Song -- Go and Catch a Falling Essay
Excerpt from Essay :
Song -- Go and catch a falling star" by John Donne
It was said that Donne's poem was likely written when he was in a drunken mood and possibly, too, when he was rejected by his lover or disappointed in his love. Describing the difficulty of finding virtuous women in the world, Donne uses the similes of catching falling stars, pregnancies with mandrake roots and teaching mermaids to sing. "Ride ten thousand days and nights" says he, "till age snow white hairs on thee / Thou, when thou returns't, will tell me / all strange wonders that befell the / and swear / no where / lives a woman true and fair" (lines 12-18). A true Schopenhauer! In his final stanza, Donne concludes that even were this woman to live next door, by the time he would manage to meet her she would have succeeded in being unfaithful.
Donne's historical period (the late Middle Ages) is evident in this poem. Fundamentalist Christianity was the mainstay of Donne's time and a major teaching of style='color:#000;text-decoration: underline!important;' target='_blank' href='https://www.paperdue.com/topic/religion-essays'>religion was the Church's stance on women: that faithlessness was common, that women were to be distrusted, and that it was better to remain celibate.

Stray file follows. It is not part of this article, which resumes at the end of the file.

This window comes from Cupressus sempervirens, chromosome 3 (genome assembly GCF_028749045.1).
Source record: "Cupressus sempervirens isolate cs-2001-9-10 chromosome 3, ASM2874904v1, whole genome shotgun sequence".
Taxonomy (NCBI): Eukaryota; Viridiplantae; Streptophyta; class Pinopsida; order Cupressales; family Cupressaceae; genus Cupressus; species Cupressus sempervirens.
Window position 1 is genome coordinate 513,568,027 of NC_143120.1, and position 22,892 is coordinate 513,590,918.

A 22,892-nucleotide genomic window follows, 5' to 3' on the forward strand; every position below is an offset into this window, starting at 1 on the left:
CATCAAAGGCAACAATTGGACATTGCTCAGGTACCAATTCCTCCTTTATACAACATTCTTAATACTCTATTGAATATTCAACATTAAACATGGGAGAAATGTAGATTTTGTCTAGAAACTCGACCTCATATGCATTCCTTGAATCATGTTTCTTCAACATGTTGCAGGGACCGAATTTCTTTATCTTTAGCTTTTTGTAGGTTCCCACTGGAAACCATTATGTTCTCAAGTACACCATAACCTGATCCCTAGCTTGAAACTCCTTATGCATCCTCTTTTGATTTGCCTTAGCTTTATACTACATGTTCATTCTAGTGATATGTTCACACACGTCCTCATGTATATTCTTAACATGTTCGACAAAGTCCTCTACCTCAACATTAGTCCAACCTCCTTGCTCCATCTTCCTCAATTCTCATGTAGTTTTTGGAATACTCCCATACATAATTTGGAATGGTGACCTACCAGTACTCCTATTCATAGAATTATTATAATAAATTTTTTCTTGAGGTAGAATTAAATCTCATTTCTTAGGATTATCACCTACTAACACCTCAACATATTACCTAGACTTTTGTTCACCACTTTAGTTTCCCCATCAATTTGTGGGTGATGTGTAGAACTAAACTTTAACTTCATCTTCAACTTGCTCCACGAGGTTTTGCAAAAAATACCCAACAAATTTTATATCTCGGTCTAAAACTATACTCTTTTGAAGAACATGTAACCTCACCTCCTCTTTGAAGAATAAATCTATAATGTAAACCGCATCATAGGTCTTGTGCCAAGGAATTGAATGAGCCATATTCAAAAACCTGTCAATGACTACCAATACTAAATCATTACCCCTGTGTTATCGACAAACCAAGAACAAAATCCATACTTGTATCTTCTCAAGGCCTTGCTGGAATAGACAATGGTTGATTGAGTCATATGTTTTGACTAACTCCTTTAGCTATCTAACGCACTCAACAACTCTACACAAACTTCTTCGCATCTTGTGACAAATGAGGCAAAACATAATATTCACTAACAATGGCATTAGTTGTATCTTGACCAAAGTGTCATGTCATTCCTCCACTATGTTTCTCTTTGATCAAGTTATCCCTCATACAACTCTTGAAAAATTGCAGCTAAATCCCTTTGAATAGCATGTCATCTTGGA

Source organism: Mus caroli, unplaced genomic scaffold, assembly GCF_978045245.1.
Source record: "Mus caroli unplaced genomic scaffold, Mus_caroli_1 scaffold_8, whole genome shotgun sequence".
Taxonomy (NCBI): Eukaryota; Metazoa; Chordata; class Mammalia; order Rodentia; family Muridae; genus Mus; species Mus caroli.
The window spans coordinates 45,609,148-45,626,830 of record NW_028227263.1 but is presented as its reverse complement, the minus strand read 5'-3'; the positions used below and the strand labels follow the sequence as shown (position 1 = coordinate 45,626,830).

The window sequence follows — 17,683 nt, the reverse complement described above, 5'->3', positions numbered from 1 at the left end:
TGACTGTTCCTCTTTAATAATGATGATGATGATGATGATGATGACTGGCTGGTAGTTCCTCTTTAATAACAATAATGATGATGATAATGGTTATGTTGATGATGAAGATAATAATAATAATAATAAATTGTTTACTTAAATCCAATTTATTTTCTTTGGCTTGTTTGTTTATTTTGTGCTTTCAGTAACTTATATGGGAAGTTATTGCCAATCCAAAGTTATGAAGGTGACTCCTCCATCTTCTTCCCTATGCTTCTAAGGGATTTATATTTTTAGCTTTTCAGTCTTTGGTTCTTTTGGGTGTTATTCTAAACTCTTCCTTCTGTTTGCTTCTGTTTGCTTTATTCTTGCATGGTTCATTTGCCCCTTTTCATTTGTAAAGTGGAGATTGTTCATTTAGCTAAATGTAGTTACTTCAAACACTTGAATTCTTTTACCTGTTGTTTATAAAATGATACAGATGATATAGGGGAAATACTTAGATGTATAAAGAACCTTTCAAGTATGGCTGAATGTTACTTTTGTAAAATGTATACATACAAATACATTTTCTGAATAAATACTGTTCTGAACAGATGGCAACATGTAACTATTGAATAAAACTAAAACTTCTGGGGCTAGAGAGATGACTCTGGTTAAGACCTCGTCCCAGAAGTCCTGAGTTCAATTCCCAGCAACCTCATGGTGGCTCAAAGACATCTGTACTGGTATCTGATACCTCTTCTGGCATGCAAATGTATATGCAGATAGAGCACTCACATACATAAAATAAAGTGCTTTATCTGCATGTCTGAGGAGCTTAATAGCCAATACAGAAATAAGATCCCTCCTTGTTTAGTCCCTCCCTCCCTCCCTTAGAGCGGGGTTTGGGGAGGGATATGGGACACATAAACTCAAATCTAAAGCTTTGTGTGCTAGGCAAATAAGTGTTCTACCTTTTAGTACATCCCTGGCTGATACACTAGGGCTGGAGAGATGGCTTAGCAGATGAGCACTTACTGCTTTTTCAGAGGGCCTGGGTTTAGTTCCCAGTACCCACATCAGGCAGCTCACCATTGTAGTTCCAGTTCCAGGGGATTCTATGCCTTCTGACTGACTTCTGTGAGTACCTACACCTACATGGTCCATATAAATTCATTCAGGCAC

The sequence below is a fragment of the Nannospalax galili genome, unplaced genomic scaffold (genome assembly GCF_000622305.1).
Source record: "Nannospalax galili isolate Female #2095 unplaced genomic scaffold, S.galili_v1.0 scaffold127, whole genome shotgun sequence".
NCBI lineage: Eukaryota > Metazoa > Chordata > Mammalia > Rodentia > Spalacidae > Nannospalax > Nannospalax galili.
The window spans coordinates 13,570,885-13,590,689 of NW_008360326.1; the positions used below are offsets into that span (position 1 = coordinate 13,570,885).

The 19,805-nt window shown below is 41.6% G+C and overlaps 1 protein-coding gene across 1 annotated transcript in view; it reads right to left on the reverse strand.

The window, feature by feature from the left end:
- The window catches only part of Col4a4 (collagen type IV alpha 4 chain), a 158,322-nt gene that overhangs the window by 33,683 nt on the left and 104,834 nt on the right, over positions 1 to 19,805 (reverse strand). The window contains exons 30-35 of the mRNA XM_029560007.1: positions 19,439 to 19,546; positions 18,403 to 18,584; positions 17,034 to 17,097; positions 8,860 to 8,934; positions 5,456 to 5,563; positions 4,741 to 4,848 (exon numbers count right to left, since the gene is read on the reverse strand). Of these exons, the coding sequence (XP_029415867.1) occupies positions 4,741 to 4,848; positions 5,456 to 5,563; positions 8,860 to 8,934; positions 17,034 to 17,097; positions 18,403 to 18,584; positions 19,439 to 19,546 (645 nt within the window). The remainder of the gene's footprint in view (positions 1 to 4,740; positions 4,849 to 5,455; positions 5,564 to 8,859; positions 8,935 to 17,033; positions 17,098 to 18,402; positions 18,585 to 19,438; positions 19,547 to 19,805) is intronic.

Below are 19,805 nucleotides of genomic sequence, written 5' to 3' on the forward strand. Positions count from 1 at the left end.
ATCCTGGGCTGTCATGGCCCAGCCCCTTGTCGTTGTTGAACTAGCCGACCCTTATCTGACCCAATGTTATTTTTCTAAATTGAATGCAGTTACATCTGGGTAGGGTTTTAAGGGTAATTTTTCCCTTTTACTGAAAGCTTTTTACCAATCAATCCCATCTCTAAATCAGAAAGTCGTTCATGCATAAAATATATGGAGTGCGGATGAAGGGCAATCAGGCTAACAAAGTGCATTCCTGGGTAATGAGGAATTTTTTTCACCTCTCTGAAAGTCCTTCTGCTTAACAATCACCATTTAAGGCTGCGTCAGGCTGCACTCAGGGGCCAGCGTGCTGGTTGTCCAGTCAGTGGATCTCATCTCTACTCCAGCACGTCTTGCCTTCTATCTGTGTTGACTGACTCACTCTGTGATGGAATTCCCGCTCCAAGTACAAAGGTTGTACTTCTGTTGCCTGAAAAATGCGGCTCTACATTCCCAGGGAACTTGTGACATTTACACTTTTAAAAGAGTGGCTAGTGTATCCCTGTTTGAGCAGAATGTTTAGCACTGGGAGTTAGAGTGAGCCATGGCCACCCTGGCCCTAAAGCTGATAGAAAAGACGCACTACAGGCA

Allusions to religion appear thrice in this poem: the "Devil's foot' and 'pilgrimage' as well as 'fallen angels'. It may be that Donne is crafting a parallel between the religious quest and between the quest for physical / feminine consistency and satisfaction. Whereas metaphysical purity in religion may be found, in the world of woman (Donne seems to be saying), divine images are too human to be ideal (hence you have 'Devil's foot' / 'a falling star' / and 'fallen angels'. Love as idealized spiritual quest is corrupted by physical lust and unfaithfulness.
The poem is structured in such a way that the climax build up to a crescendo as it proceeds. The first stanza 'Go catch a fallen star' leaves us wanting to know more and leads us into the world of impossibility ignorant of Donne's intention: "Go and catch a falling star / Get with child a mandrake root / Tell me where all past…
Sources Used in Documents:
Logan et al. The Norton Anthology of English Literature: Volume B -- The Sixteenth Century. NY: Norton & Co., 2006.
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